FROM THE FIELD
Learning Engineering: Supporting Education
Contributor: Michael Jay, Collaborative Board Member
While the Innovation Collaborative is thoughtfully developing transdisciplinary curriculum and activities, the discipline of learning engineering is emerging to address the larger question of how we design, develop, research, and iterate learning experiences. Learning engineering also can contribute to transdisciplinary learning.
The learning engineering initiative making great strides is ICICLE (Industry Connections Industry Consortium on Learning Engineering). A part of the Institute of Electrical and Electronics Engineers (IEEE), ICICLE is in its fifth year.
Learning Engineering, as defined by ICICLE, “is a process and practice that applies the learning sciences using human-centered engineering design methodologies and data-informed decision-making to support learners and their development.”
This work can be applied in K-12, out-of-school, and higher education environments. Learning engineering is especially applicable to curriculum development and data collection. It brings together what is known about how people learn with data, informed by engineering processes. This, in turn, generates quality learning experiences that benefit from successive improvement.
ICICLE had its annual meeting this year at MIT where a book, The Learning Engineering Toolkit (2022 Routledge), written by many of ICICLE’s active members and edited by Jim Goodell and Janet Kolodner, was released.
Though the group has a monthly community call, the real work is done in the Special Interest Group (SIG) and Market Interest Group (MIG) meetings. The SIGs and MIGs include a Higher Education MIG, a Corporate MIG, a Tools and Instrumentation SIG, a Curriculum and Competencies SIG, and many more. It is in these smaller groups where the real work of the initiative is accomplished and most relationships are built.
ICICLE is open to participation by IEEE members and non-members alike. You can find out more at the ICICLE website (https://sagroups.ieee.org/icicle/) where you also can sign up to participate and /or to receive information about the work and meetings of Consortium (http://eepurl.com/diEG21).
Innovation Collaborative board member, Michael Jay, is serving his third year as ICICLE chair.
Contributor: Merrie Koester, Collaborative Advisory Council member
It is important to foster in students who feel alienated in science and engineering environments the rich creative and imaginative natures of these fields.
A paper I presented at a past annual meeting of the American Educational Research Association addresses this. Entitled “Imagination and the Arts as Antidotes for STEM Education Malaise and Alienation"’, my talk was part of a session entitled Eisner in Mind: Fresh Perspectives on Inquiry and Education.
What I knew first-hand from decades of teaching science to students who also struggle to read: When achieving science literacy depends primarily on reading and listening fluency, there can be break-downs in the processes of communication and meaning making that lead to student shut-downs and alienation.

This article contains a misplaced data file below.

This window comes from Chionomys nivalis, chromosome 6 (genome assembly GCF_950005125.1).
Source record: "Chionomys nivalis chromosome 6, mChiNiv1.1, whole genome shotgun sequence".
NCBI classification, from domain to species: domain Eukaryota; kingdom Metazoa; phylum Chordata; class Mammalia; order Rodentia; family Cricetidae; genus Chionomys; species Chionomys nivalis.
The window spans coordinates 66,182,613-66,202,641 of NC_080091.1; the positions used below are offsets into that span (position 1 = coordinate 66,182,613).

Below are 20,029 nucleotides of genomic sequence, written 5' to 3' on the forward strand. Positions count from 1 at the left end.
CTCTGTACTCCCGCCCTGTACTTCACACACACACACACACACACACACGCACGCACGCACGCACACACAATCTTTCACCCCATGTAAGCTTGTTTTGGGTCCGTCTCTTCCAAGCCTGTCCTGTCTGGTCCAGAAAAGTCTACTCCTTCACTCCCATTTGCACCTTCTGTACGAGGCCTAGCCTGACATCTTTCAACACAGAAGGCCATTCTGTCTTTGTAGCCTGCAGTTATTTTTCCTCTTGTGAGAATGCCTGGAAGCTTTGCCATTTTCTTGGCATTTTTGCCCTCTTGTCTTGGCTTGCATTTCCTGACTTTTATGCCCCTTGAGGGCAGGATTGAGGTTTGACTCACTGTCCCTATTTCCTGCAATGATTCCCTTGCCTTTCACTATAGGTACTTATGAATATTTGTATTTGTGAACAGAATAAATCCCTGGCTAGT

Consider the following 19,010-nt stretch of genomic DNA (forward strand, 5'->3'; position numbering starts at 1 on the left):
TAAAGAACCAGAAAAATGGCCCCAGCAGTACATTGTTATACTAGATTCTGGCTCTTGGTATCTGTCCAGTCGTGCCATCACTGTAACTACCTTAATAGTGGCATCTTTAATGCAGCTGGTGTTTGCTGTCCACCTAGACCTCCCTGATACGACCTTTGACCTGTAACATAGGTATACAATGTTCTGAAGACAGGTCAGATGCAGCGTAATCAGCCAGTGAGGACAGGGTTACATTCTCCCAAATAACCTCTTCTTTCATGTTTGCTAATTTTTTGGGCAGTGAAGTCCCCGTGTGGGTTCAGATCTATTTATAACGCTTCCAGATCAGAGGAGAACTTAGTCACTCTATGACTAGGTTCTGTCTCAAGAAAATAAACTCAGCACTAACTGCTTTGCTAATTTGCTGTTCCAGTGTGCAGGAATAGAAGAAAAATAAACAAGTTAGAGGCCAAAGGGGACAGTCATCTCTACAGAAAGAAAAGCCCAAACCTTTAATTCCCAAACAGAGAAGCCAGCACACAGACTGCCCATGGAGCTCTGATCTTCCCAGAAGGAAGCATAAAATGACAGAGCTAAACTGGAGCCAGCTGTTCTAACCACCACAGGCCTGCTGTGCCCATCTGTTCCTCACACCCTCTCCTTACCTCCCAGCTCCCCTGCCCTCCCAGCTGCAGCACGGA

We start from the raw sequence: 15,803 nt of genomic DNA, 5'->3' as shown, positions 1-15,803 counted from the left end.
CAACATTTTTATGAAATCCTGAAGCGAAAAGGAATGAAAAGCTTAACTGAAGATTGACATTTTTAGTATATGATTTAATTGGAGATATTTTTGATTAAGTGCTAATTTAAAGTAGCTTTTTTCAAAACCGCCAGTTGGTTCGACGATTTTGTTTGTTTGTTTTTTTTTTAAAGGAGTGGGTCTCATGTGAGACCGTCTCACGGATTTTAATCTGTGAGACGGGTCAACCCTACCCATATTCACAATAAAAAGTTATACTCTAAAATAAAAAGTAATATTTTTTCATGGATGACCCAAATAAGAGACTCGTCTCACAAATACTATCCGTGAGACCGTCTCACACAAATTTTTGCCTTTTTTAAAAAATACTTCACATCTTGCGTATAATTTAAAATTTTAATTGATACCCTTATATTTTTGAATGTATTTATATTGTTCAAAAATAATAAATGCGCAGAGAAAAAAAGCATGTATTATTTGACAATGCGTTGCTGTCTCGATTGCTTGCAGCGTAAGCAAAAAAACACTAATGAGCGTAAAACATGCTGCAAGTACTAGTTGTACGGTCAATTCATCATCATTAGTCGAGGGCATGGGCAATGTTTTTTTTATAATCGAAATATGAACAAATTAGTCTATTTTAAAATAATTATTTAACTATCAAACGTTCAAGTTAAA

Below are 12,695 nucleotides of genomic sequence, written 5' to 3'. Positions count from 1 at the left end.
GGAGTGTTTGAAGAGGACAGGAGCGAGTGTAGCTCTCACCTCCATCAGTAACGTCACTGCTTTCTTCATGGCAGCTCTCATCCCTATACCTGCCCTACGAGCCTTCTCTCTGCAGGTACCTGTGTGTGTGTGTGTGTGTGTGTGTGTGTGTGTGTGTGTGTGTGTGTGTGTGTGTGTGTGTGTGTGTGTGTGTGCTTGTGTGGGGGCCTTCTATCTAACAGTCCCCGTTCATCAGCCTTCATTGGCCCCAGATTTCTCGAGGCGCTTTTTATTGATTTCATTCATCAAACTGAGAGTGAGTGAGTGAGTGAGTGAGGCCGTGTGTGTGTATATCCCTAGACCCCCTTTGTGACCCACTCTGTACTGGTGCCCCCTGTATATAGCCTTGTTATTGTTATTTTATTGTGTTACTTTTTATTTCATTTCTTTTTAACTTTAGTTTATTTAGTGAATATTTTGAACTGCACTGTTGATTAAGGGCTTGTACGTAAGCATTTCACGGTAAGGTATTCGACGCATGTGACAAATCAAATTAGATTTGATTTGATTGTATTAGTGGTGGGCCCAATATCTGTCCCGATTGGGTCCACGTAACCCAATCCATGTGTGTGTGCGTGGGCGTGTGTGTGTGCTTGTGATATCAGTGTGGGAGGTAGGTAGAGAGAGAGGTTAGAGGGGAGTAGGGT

By contrast, leading arts education scholar Elliot Eisner called for more enlightened curriculum practices that use resources from the arts and literature to help children understand what isn’t revealed in any text. He actively called for university professors and researchers to go into classrooms to discern those ‘qualities’ which characterized artistic forms of teaching and multiple ways of knowing and being human and then to re-present their data in ways that authentically and evocatively captured the complexity of classroom interactions. Additionally, scholar Eve Tuck described a ‘desire-based’ framework for STEM education that does not position youth from non-dominant communities as in need of repair, but rather foregrounds these same youth as resources of social transformation. Models for meaningful, culturally responsive ‘STEM-Rich Making’ in afterschool settings also are emerging, as well as scholars’ increasing calls for developing a ‘maker attitude’ in the school science classroom.
All these strategies can help move previously alienated students toward an appreciation of and an affinity for the naturally creative and imaginative nature of science and engineering practices
By James Lee from Chester, NH, USA - 2010 08 13 star trail, CC BY 2.0, https://commons.wikimedia.org/w/index.php?curid=30064009
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A recent doctoral dissertation in educational leadership examined STEAM from the perspective of what defines a STEAM school – its instructional, organizational, and cultural practices.
Developed by David Holt, EdD, at California State Polytechnic University, the dissertation developed guidelines for school leaders to use in developing effective STEAM programs. The findings include the importance of art education, teacher professional development, project-based learning, development of the school community, and removing barriers.
For more information, contact David Holt at firstname.lastname@example.org.
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